The Comeback Kids – Neil Sedaka, Paul Anna, and Bobby Vinton

Original Publication – Newsweek: February 24, 1975

Back in the sock-hop, skooby-doo era of rock ‘n’ roll, Neil Sedaka, Paul Anka and Bobby Vinton made teen-agers scream with such classics as “Stupid Cupid,” “Puppy Love” and “Roses are Red.” Then the Beatles, Bob Dylan and the Rolling Stones came along and the teenies ran screaming after the new idols. Meanwhile, Sedaka, now 35, Anka, 33, and Vinton, 38, continued to turn out songs and records but their teen-age image stayed with them like a permanent case of acne. Today all three are back on top with recent No. 1 hit songs and newly refurbished careers.

Sedaka scored with a sweet but innocuous love ballad, “Laughter in the Rain.” Anka hit with a musical miscarriage called “(You’re) Having My Baby,” and Vinton created a paean to Polish pride with “My Melody of Love.” All three songs are squarely middle-of-the-road pop, and all three singers still manage to sound positively pubescent. But despite the similarites of their styles, they are taking different comback routes. Sedaka, under the personal supervision of glitter superstar Elton John, is aiming for the rock audience. Anka, one of Las Vegas’s top entertainers, wants to replace Sinatra, and Vinton is banking on polka fans and Polish power to make him pop’s first Slavic superstar. All three became millionaires long ago, but they freely admit that mere wealth is not the same as being adored.

Angels: “I retired at age 23,” says Neil Sedaka, who has composed 700 songs, including “Calendar Girl” and “Oh! Carol” as well as “Stupid Cupid,” and sold 25 million records since he was 13. “I told the neighbors I was in real estate. Now I’m trying to recapture that natural high of the teen years when I had to deal with jukeboxes, stairways, angels and devils.” Sedaka, who studied piano at Juilliard and once won a competition judged by Arthur Rubinstein, admits: “I thought I’d be an oldies freak forever.” But a few years ago, fans surprised him in England by responding not only to his oldies but to his new songs as well.

Elton John was one of the fans. John signed Sedaka to his Rocket Record Co. label and issued a new LP, “Sedaka’s Back.” Last January, Sedaka, who looks more like a friendly floorwalker than a rock star, made a triumphant, tumultuous and tearfuld return to live performing in the U.S. at the Troubadour club in Los Angeles. His newfound success is also changing his image. Sedaka and his wife will be featured in an upcoming issue of Viva magazine – “tastefully nude.” Sedaka is grateful for John’s kiss of life. “Elton and I,” he quips, “are the Rhoda and Mary Tyler Moore of the music business.”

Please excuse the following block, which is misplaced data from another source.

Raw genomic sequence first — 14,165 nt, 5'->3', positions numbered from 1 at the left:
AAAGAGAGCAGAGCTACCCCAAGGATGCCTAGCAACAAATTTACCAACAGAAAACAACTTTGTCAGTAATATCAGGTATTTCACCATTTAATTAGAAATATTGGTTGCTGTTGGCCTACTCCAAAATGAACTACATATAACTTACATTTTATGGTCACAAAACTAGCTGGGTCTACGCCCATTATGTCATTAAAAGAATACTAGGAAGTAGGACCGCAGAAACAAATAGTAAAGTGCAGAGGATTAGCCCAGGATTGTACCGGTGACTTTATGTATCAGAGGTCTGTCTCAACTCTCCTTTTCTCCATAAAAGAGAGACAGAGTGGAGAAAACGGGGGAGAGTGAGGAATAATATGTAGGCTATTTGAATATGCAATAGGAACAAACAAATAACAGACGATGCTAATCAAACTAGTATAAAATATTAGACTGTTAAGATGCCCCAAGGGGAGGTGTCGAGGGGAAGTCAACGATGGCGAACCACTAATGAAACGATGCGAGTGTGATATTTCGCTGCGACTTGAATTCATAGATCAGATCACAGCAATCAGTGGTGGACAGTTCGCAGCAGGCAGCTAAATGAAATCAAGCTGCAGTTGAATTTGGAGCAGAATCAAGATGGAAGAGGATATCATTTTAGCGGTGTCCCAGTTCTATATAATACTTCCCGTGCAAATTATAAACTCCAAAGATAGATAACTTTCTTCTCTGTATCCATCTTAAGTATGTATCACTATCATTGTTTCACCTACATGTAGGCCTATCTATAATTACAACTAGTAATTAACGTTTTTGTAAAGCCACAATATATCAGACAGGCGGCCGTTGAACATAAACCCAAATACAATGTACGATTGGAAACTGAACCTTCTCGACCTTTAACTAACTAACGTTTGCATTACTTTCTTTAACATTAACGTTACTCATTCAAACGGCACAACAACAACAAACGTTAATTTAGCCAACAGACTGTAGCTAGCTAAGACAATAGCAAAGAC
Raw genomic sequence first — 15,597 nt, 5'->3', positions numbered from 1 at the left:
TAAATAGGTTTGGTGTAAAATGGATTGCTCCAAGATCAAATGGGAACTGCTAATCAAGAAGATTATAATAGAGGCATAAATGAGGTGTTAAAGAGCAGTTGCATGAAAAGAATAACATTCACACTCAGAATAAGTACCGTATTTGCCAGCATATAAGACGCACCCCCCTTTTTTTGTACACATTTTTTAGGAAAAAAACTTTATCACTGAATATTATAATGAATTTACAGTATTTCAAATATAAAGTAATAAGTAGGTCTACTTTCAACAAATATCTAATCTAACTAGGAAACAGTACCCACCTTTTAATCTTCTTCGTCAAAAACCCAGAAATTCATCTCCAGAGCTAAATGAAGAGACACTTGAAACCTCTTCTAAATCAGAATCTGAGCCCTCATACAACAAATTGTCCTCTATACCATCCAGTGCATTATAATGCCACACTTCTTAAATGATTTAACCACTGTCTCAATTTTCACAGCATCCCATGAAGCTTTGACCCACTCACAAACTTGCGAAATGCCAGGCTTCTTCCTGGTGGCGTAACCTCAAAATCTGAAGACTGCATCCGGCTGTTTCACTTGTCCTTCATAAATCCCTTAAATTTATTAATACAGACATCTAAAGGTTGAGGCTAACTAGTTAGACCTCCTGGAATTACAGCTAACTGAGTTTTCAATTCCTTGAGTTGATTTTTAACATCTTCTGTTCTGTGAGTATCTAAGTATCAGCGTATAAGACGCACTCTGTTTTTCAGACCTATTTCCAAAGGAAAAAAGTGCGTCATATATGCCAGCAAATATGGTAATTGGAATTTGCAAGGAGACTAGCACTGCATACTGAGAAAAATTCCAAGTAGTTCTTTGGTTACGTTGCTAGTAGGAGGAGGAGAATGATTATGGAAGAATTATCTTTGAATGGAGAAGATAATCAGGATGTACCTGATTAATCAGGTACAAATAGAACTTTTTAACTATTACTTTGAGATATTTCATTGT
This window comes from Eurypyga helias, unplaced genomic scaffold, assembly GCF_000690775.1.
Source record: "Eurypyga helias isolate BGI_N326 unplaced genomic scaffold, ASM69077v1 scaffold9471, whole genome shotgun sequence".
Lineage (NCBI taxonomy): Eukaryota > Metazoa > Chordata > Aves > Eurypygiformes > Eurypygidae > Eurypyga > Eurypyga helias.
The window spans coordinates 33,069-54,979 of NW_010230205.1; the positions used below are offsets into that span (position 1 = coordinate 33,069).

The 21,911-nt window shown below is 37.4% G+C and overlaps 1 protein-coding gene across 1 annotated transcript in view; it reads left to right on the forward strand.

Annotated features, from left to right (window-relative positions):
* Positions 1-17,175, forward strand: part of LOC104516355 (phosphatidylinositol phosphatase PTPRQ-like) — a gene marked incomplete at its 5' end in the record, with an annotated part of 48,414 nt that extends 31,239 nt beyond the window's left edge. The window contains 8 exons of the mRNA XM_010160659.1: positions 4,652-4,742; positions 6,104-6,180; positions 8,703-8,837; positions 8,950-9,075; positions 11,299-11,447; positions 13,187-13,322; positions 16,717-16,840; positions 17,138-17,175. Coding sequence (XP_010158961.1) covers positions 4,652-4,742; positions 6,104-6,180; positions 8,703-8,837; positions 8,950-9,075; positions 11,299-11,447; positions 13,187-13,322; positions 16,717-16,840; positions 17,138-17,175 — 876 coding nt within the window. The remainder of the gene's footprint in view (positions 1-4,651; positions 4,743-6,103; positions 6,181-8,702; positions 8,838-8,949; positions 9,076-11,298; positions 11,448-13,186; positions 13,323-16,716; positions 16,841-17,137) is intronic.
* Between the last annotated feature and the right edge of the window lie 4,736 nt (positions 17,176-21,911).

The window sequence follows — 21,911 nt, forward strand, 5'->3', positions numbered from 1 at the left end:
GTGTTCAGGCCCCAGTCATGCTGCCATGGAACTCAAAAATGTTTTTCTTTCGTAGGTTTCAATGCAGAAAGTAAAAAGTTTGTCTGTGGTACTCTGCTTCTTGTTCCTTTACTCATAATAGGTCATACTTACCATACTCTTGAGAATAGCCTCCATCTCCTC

Smooth: Paul Anka knew his popularity was going to slip in the early ‘60s, when he was in Liverpool and heard the Beatles. After hitting the big time at age 15 with “Diana” and, later, “Lonely Boy” and touring as the only white act with Fats Domino, the Platters, LaVern Baker and Chuck Berry, Anka decided to abdicate his throne on “American Bandstand” and not compete with the new hard rock. So in one fell swoop, he stopped trying to please the nymphets and started aiming for the saggy set. He developed into one of Las Vegas’s smoothest cabaret acts and wrote songs for others – notably “My Way” for Sinatra, “She’s a Lady” for Tom Jones and even the theme music for Johnny Carson’s “Tonight Show.”

“I didn’t know where the hell Paul Anka was,” he says of his early retirement years. “I came out of a teen situation and go into writing songs for other people. But you mature if you’re professional enough. When I was 15 to 18 I wrote what I knew about – my emotional changes as a kid. Today I write from personal observation – songs that people on the street can identify with.”

After writing for years for others, Anka finally wrote one for himself. It took the form of a macho love song celebrating his wife’s pregnancy, “(You’re) Having My Baby.” The song was widely attacked by feminst groups. “I can’t hand out a pamphlet every time I write a song,” says Anka somewhat defensively. “Just go through a divorce and see how fast a woman will say you can’t have my kids.”

Pride:  Bobby Vinton sold 30 million records and had more No. 1 singles than any other solo male singer between 1962 and 1973 – hits like “Roses are Red,” “Blue Velvet,” “Sealed With a Kiss.” For “My Melody of Love,” which has sold 2 million singles, Vinton added new lyrics, some in Polish, to a German pop tune. This has made Vinton, who is of Polish descent, Mr. Big with the U.S. Polish population. “They needed someone to come along and give them some spirit and pride,” says Vinton, who throws in such lines as “I’d like to get you on a slow boat to Poland” in his sellout live shows. “All of a sudden, everyone is admitting he or she is Polish. Now it’s the ‘in’ thing to be Polish. So much so that Chicago Mayor Richard Daley, who knows the Polish vote when he sees one, even tried to warble a few bars of “My Melody of Love” with Vinton recently.

Though some record executives are skeptical that the comebacks of Sedaka, Anka and Vinton can be sustained, the singers themselves have few such qualms. “I think the kids are getting smart today and will buy what they think is good, not what somebody is telling them is good,” says Vinton. “The elder statesment like Sammy Davis, Dean Martin and Sinatra have all had their run,” says Anka. “Now I’m gonna have my run.” “Crosbys and Sinatras don’t last forever,” adds Sedaka. “People need new people to make love to.” 

This article is typed from the original material.  Please excuse any errors that have escaped final proofreading.